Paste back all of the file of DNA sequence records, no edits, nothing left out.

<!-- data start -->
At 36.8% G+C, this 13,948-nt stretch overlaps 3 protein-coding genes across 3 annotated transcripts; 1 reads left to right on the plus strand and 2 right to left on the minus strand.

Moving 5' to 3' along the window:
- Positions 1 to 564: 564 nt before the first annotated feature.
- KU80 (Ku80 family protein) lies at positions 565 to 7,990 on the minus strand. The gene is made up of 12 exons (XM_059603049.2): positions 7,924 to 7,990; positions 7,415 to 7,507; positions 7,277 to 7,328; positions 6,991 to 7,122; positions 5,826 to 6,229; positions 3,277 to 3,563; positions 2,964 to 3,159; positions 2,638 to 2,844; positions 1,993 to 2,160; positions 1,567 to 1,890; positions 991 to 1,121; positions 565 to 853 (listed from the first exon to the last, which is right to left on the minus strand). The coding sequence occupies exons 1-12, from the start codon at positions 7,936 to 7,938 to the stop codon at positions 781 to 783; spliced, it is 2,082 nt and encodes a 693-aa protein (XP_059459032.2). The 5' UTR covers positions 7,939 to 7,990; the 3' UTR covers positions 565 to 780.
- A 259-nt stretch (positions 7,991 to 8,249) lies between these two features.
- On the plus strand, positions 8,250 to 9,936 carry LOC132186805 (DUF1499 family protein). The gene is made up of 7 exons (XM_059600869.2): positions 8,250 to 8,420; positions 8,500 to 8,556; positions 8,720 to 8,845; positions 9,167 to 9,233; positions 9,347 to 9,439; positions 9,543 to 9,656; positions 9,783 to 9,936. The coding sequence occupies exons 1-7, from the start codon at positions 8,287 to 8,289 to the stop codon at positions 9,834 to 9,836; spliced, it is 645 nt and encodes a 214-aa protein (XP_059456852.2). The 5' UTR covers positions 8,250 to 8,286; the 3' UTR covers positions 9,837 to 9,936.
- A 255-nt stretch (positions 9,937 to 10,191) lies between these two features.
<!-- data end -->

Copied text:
At 36.8% G+C, this 13,948-nt stretch overlaps 3 protein-coding genes across 3 annotated transcripts; 1 reads left to right on the plus strand and 2 right to left on the minus strand.

Moving 5' to 3' along the window:
- Positions 1 to 564: 564 nt before the first annotated feature.
- KU80 (Ku80 family protein) lies at positions 565 to 7,990 on the minus strand. The gene is made up of 12 exons (XM_059603049.2): positions 7,924 to 7,990; positions 7,415 to 7,507; positions 7,277 to 7,328; positions 6,991 to 7,122; positions 5,826 to 6,229; positions 3,277 to 3,563; positions 2,964 to 3,159; positions 2,638 to 2,844; positions 1,993 to 2,160; positions 1,567 to 1,890; positions 991 to 1,121; positions 565 to 853 (listed from the first exon to the last, which is right to left on the minus strand). The coding sequence occupies exons 1-12, from the start codon at positions 7,936 to 7,938 to the stop codon at positions 781 to 783; spliced, it is 2,082 nt and encodes a 693-aa protein (XP_059459032.2). The 5' UTR covers positions 7,939 to 7,990; the 3' UTR covers positions 565 to 780.
- A 259-nt stretch (positions 7,991 to 8,249) lies between these two features.
- On the plus strand, positions 8,250 to 9,936 carry LOC132186805 (DUF1499 family protein). The gene is made up of 7 exons (XM_059600869.2): positions 8,250 to 8,420; positions 8,500 to 8,556; positions 8,720 to 8,845; positions 9,167 to 9,233; positions 9,347 to 9,439; positions 9,543 to 9,656; positions 9,783 to 9,936. The coding sequence occupies exons 1-7, from the start codon at positions 8,287 to 8,289 to the stop codon at positions 9,834 to 9,836; spliced, it is 645 nt and encodes a 214-aa protein (XP_059456852.2). The 5' UTR covers positions 8,250 to 8,286; the 3' UTR covers positions 9,837 to 9,936.
- A 255-nt stretch (positions 9,937 to 10,191) lies between these two features.